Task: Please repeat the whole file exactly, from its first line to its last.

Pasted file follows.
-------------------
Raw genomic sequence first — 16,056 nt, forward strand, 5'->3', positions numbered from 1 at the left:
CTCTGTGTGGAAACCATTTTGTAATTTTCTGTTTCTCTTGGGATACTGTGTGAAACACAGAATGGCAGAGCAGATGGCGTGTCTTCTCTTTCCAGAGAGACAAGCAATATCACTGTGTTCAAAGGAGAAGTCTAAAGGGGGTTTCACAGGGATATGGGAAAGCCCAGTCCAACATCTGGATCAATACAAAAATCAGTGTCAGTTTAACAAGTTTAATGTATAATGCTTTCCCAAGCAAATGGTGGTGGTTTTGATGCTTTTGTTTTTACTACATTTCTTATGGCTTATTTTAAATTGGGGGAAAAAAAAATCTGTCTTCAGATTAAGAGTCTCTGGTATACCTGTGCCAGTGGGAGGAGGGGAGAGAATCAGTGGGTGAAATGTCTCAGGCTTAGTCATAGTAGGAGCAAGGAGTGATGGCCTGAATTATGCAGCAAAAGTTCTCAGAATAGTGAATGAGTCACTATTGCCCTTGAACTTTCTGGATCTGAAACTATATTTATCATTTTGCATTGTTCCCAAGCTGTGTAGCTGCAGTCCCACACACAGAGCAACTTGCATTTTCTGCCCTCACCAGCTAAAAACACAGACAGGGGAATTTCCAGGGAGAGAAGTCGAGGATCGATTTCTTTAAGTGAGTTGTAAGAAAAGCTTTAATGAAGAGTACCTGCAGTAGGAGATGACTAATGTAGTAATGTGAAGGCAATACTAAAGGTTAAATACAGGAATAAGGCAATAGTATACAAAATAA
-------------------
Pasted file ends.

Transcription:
Raw genomic sequence first — 16,056 nt, forward strand, 5'->3', positions numbered from 1 at the left:
CTCTGTGTGGAAACCATTTTGTAATTTTCTGTTTCTCTTGGGATACTGTGTGAAACACAGAATGGCAGAGCAGATGGCGTGTCTTCTCTTTCCAGAGAGACAAGCAATATCACTGTGTTCAAAGGAGAAGTCTAAAGGGGGTTTCACAGGGATATGGGAAAGCCCAGTCCAACATCTGGATCAATACAAAAATCAGTGTCAGTTTAACAAGTTTAATGTATAATGCTTTCCCAAGCAAATGGTGGTGGTTTTGATGCTTTTGTTTTTACTACATTTCTTATGGCTTATTTTAAATTGGGGGAAAAAAAAATCTGTCTTCAGATTAAGAGTCTCTGGTATACCTGTGCCAGTGGGAGGAGGGGAGAGAATCAGTGGGTGAAATGTCTCAGGCTTAGTCATAGTAGGAGCAAGGAGTGATGGCCTGAATTATGCAGCAAAAGTTCTCAGAATAGTGAATGAGTCACTATTGCCCTTGAACTTTCTGGATCTGAAACTATATTTATCATTTTGCATTGTTCCCAAGCTGTGTAGCTGCAGTCCCACACACAGAGCAACTTGCATTTTCTGCCCTCACCAGCTAAAAACACAGACAGGGGAATTTCCAGGGAGAGAAGTCGAGGATCGATTTCTTTAAGTGAGTTGTAAGAAAAGCTTTAATGAAGAGTACCTGCAGTAGGAGATGACTAATGTAGTAATGTGAAGGCAATACTAAAGGTTAAATACAGGAATAAGGCAATAGTATACAAAATAA